Last updateDim, 01 Fév 2015 11am

Guinea worm: WHO declares Nigeria free of guinea worm

Health - The World Health Organization (WHO) has declared Nigeria free of guinea worm, effective from 2013, according to Nigerian Minister of Health, Prof. Onyebuchi Chukwu, who presented the guinea worm free certificate signed by the WHO Director-General, Dr. Margaret Chang.

Prof. Chukwu presented the guinea worm free certificate, confirming the nation's new status, to members of the Nigerian Federal Executive Council, led by President Goodluck Jonathan, just before the commencement of the Council meeting in Abuja Wednesday.

An obviously elated President Jonathan described the development as epoch making, especially coming at a time that the country was celebrating its centenary anniversary. 

According to him, 'We are especially delighted that this milestone coincides with the period we are marking our centenary as a nation. It is certainly a centenary gift to this country. The certification by WHO is a global recognition of how far we have come and the success of the work that has been done to rid our nation of this scourge.

'Eradication of guinea worm disease that has long plagued many parts of our country has placed interminable burden on our citizens and as a government we have been working very hard and today we have received the good news.”

The President said his administration would extend its fight against other dangerous diseases plaguing the country towards ensuring that they were eradicated or reduced to the barest minimum, noting, 'Just as we have fought the incidence of guinea worm and succeeded so are we committed in our fight against many endemic diseases such as HIV AIDs, Malaria, Tuberculosis and of course polio.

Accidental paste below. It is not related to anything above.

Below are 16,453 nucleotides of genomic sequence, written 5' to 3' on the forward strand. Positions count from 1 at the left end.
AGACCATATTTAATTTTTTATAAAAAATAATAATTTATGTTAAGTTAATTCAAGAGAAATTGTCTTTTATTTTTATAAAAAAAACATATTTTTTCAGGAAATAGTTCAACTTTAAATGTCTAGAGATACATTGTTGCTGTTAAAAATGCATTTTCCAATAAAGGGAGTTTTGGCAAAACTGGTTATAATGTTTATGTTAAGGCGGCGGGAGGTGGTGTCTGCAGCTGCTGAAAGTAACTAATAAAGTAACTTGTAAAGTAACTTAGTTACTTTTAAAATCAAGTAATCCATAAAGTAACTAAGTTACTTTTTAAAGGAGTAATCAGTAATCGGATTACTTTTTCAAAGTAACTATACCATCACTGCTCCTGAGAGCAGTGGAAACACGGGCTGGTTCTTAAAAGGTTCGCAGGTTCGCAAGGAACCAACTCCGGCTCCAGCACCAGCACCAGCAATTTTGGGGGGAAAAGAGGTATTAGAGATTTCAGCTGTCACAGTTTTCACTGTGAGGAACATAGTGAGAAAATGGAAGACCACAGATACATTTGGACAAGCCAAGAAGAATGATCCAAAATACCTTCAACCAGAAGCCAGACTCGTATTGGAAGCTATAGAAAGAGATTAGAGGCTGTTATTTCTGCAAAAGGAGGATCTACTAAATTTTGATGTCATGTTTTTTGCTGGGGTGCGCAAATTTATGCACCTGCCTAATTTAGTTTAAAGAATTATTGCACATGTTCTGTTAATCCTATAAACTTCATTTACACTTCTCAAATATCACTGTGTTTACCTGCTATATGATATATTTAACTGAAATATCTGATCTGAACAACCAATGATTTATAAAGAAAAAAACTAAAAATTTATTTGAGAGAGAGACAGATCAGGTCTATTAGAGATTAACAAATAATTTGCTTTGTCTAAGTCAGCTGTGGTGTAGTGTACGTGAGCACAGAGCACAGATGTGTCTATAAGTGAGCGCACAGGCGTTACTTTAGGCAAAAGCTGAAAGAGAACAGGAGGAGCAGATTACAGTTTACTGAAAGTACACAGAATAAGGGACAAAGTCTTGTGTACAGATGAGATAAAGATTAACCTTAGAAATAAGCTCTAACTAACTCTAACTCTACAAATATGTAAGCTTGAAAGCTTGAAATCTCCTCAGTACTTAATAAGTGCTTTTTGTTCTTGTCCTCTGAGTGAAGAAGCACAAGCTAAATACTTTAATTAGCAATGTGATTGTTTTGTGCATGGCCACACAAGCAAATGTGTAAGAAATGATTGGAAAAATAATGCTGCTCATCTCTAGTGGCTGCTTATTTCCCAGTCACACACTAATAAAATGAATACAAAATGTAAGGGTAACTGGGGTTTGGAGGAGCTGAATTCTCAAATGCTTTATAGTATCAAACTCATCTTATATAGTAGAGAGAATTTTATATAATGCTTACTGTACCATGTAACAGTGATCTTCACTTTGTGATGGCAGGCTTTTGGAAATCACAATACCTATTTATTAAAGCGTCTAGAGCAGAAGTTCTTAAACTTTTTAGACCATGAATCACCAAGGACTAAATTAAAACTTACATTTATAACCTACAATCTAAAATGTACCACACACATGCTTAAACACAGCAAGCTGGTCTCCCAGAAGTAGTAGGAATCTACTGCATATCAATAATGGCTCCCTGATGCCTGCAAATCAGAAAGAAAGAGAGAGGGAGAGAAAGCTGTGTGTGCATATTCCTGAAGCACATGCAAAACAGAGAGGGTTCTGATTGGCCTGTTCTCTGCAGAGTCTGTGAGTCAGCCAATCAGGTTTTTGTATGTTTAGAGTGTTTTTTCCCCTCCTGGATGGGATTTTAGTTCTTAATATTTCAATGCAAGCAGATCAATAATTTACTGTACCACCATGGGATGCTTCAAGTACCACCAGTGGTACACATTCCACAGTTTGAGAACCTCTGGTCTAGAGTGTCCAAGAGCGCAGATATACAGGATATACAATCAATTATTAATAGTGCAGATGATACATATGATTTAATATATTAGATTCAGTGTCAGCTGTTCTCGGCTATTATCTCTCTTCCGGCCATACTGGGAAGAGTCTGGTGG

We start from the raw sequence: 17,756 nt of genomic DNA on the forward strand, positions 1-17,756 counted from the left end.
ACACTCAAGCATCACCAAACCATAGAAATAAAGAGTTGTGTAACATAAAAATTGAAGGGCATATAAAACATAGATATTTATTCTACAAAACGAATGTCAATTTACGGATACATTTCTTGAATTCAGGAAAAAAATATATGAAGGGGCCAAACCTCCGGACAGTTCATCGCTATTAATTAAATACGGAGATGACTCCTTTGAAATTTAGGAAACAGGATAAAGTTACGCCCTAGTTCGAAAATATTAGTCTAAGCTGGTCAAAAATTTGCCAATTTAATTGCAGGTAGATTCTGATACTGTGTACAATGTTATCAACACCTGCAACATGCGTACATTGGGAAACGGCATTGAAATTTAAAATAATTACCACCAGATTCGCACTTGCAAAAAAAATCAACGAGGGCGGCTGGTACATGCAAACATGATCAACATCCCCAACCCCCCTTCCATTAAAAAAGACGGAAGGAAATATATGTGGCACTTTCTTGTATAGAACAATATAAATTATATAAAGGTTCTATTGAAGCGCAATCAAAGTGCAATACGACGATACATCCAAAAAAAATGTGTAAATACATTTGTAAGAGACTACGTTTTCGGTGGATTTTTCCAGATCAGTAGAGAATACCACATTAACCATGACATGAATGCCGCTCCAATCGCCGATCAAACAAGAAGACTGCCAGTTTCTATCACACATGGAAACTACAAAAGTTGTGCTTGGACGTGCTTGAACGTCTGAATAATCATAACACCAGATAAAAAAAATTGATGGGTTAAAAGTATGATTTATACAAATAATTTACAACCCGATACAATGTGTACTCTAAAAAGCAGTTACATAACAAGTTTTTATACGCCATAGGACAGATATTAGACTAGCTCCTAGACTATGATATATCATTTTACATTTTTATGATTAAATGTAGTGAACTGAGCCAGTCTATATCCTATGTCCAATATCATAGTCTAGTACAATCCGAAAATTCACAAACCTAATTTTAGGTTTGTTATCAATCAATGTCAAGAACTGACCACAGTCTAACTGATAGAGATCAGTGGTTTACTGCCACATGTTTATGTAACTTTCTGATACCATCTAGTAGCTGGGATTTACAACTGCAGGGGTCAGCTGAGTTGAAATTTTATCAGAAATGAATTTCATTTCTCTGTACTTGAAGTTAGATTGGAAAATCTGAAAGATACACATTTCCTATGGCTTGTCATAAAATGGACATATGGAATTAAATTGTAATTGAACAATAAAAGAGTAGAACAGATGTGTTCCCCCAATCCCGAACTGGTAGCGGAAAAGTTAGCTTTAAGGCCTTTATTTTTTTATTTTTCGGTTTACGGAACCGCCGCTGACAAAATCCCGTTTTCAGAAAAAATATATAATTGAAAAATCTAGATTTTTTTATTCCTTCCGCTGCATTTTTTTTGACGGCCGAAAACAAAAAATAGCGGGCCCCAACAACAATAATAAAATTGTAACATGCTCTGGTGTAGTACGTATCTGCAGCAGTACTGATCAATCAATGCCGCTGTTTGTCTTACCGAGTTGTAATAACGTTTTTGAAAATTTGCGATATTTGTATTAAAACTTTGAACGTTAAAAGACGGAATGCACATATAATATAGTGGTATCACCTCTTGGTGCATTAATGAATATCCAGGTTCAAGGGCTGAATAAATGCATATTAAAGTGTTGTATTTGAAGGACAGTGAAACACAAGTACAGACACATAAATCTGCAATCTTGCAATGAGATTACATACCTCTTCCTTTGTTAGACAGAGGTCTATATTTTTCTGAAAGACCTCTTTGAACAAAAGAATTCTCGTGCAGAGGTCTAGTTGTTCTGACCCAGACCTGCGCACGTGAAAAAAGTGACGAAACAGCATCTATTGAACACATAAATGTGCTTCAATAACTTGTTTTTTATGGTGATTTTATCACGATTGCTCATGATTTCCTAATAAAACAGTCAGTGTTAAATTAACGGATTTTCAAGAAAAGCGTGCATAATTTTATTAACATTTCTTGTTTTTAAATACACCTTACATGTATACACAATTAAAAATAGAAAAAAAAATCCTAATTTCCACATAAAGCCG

'While polio is yet to be eliminated in our country, we have seen the impressive results in the control of wild polio virus type 3 transmission as well as reduction of about 50% cases of wild polio type1 in 2013 compared to 2012.

'Similarly no new cases of wild polio virus have been reported in the last three months. We are hopeful that transmission of wild polio will be interrupted this year, at least before the end of the year.

'While I congratulate the Federal Ministry of Health, the state governments and our citizens for the dedicated work that has been done, that has led to eradication of guinea worm disease, I must at the same time express appreciation to all our partners and stakeholders who have given strong support to us in this common course.

'In particular, I commend the collaboration and support of the Nigerian Guinea Worm Eradication Programme, the task-force handling it, the World Health Organisation, the CATA Centre, the UNICEF and the Yakubu Gowon Centre.'

Pana 14/01/2014